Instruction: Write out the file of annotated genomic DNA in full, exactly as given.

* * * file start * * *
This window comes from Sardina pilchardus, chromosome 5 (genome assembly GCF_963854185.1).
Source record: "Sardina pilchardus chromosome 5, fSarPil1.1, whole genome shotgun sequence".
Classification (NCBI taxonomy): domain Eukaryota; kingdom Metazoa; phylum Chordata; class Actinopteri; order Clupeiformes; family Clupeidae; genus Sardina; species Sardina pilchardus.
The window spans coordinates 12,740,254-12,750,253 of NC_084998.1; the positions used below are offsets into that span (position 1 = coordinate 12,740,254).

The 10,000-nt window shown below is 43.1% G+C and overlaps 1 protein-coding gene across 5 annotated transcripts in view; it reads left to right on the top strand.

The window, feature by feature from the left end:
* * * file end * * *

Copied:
This window comes from Sardina pilchardus, chromosome 5 (genome assembly GCF_963854185.1).
Source record: "Sardina pilchardus chromosome 5, fSarPil1.1, whole genome shotgun sequence".
Classification (NCBI taxonomy): domain Eukaryota; kingdom Metazoa; phylum Chordata; class Actinopteri; order Clupeiformes; family Clupeidae; genus Sardina; species Sardina pilchardus.
The window spans coordinates 12,740,254-12,750,253 of NC_084998.1; the positions used below are offsets into that span (position 1 = coordinate 12,740,254).

The 10,000-nt window shown below is 43.1% G+C and overlaps 1 protein-coding gene across 5 annotated transcripts in view; it reads left to right on the top strand.

The window, feature by feature from the left end: